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Boats 11-08-2019 01:07 PM

Emmanuel Macron is right: NATO is over
Emmanuel Macron is right: NATO is over
By: Jacob Heilbrunn - Washington Post - 11-8-19

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French President Emmanuel Macron, seated between German Chancellor Angela Merkel and Christine Lagarde, the president of the European Central Bank, at left, in Frankfurt, Germany, last month. (Pool/Reuters)

On the eve of the 30th anniversary of the fall of the Berlin Wall and a scant month before NATO celebrates its 70th anniversary in London, French President Emmanuel Macron is disrupting the party. During an interview published on Thursday in the Economist, Macron blew a loud raspberry at the military alliance, declaring that Donald Trump’s presidency has inflicted “brain death” upon it. Ooh la la! His fellow European leaders are dismissing Macron’s remarks as Gallic impertinence; German chancellor Angela Merkel frostily remarked on Thursday, “This view does not correspond to mine,” while NATO Secretary General Jens Stoltenberg described Germany as being “at the heart of NATO.” They need to get over it.

The truth is that Macron has it right. The surprising thing isn’t that NATO is on artificial life support. It’s that the alliance has lasted as long as it has.

In many ways, NATO is a victim of its own success. In 1957, Lord Ismay, the organization’s first secretary general, explained that the purpose of NATO was to “keep the Russians out, the Americans in, and the Germans down.” The formula worked. But after 1989, with Russia prostrate and Germany again ascending, NATO embarked upon a protracted search for a new one. It substituted a process for a doctrine by deciding to enlarge its membership rather than define its mission. Its welcome mat inadvertently set the stage for a fresh confrontation with Moscow as it now directly abutted Russia’s borders. The result was a kind of geopolitical ouroboros: NATO helped provoke the very standoff that allowed it to justify its continued existence.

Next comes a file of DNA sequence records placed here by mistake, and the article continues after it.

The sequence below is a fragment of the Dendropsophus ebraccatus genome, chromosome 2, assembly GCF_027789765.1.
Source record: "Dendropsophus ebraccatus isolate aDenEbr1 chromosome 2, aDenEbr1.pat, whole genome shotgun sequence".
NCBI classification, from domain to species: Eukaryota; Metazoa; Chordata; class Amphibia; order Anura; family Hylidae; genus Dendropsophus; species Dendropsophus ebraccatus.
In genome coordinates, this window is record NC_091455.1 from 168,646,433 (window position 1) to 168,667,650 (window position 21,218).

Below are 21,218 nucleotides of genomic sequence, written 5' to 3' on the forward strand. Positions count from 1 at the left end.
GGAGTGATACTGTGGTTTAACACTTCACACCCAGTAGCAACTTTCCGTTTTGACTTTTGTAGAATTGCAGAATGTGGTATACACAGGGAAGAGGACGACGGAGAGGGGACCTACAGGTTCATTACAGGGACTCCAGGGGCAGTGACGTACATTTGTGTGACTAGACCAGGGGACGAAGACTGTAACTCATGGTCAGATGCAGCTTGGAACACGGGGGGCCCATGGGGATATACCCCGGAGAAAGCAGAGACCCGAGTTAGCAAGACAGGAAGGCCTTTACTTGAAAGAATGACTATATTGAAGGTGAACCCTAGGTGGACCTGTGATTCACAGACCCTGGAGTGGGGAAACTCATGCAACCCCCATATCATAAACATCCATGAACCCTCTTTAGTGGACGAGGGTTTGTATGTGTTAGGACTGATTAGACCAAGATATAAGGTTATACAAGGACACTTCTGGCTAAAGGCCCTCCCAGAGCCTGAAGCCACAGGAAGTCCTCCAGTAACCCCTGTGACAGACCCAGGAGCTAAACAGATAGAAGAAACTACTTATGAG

Until now, a revived Russia threat has allowed the alliance to keep chugging along and some Trump officials such as Secretary of State Mike Pompeo are embracing it. On Thursday, during an official visit to Germany to mark the anniversary of reunification, Pompeo stated, “NATO remains an important, critical, perhaps historically one of the most critical, strategic partnerships in all of recorded history.” The champions of the alliance can also point to an uptick in U.S. troops stationed in Europe and the upcoming NATO exercise “Defender 20,” which will feature more than 37,000 U.S. troops.

But Trump’s own actions and rhetoric suggest that he wants to wave auf wiedersehen to the alliance. His willingness to allow Turkey to run roughshod over the Kurds, his attempt to muscle over Ukraine, his ostentatious praise of Russia and his unremitting condemnations of Germany offer ample evidence of his disdain for the Western allies.

In warning about Trump, Macron has put his finger on a fundamental problem — the fraying Three Musketeers credo of the alliance: All for one and one for all. When asked whether he believed in Article 5′s declaration of reciprocal defense obligations when a member is attacked, Macron punted: “I don’t know.”

Such doubts will only be multiplied if Trump were to win reelection in 2020 and further emboldened to pursue his benighted “America First” course. Trump has made it clear that he regards relations with the allies as an economic venture, in which they are supposed to cough up the funds for their own protection, but the overwhelming odds are that the president’s support in an actual crisis would probably be about as reliable as his previous casino ventures. This is why Macron’s apprehensions about the debility of NATO are as timely as they are appropriate.